This puts in words what I have argued on with so many people.
It is so easy to fall in the trap of using best practices in tests and to end up with a generic test framework that is specific to your company/service and that is also making refactoring of your actual so much tougher.
Really, I would summarize that blog post by saying one thing: Be pragmatic, keep tests simple and easy to understand without much browsing and investigation.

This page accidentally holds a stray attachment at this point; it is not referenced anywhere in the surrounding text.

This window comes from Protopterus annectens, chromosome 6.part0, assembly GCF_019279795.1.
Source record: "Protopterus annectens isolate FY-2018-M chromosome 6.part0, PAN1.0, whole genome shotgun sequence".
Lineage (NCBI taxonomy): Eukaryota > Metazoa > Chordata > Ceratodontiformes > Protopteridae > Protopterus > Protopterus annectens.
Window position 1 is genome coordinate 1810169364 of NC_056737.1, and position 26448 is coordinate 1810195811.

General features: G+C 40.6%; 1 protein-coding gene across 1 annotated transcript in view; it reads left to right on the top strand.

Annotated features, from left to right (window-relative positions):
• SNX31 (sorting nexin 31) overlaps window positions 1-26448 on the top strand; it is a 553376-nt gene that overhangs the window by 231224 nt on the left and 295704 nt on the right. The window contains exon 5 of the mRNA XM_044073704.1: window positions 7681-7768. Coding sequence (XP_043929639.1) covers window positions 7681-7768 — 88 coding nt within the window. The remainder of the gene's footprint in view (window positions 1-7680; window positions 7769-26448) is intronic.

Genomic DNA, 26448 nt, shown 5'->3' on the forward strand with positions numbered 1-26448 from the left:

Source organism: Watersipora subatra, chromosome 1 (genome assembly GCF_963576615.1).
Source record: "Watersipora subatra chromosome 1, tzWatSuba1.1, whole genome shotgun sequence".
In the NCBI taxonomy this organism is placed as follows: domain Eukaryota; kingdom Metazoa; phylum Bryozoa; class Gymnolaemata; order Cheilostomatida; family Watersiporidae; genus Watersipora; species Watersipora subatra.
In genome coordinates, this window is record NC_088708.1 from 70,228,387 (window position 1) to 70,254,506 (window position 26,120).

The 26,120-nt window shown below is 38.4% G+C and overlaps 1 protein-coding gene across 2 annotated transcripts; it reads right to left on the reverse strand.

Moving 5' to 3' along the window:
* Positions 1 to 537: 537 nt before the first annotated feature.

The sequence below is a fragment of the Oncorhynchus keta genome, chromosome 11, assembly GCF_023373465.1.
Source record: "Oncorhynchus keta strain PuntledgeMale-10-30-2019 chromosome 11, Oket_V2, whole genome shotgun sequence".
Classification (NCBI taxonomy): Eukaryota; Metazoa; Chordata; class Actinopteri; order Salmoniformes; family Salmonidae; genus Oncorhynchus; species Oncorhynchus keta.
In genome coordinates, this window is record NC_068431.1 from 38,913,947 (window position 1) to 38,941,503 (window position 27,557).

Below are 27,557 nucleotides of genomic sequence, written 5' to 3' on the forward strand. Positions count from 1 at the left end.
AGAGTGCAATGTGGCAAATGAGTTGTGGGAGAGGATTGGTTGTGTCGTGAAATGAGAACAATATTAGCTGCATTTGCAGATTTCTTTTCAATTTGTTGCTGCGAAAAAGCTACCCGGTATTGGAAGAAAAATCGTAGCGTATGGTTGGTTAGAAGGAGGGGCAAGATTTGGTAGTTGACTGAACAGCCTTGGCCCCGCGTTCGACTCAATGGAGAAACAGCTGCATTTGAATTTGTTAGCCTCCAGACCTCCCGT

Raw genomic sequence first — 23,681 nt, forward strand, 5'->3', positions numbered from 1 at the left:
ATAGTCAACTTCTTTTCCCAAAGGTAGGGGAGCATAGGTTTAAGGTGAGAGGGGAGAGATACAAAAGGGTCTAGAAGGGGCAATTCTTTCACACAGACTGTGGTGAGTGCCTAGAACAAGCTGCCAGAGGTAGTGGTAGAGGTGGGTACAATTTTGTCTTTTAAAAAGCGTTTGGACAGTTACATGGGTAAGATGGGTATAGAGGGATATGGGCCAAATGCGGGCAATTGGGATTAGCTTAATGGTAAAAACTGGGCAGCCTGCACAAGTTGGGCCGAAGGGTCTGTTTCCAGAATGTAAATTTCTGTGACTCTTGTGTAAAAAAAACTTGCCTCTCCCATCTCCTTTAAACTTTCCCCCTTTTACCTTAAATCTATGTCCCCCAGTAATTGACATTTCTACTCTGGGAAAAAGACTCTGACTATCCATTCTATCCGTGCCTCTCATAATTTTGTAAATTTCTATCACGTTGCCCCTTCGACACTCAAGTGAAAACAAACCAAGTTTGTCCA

On another topic, this makes me think about go/golang. The recommended approaches in the go community are mostly very pragmatic. The language itself forces you to solve issues in simple ways. As an example the table-driven tests approach is a way to simplify the way you structure your tests.